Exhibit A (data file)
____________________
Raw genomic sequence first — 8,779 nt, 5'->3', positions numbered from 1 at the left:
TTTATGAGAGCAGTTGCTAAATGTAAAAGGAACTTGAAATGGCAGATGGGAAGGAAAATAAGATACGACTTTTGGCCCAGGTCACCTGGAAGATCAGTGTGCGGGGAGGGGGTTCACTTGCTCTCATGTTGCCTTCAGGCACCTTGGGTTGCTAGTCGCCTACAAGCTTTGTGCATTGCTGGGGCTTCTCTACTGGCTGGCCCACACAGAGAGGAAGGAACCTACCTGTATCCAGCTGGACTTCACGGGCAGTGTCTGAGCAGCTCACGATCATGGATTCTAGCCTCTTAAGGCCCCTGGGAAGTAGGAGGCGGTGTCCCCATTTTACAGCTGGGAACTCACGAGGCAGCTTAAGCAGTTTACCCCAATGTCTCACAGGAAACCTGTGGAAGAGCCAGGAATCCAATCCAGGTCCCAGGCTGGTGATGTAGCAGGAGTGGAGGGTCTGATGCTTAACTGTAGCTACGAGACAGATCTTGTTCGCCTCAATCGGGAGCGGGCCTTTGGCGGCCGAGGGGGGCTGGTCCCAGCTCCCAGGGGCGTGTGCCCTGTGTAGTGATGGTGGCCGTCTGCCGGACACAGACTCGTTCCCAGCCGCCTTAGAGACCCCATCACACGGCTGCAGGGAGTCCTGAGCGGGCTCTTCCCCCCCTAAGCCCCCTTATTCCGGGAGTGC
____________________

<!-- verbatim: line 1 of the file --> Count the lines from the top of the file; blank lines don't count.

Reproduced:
Raw genomic sequence first — 8,779 nt, 5'->3', positions numbered from 1 at the left: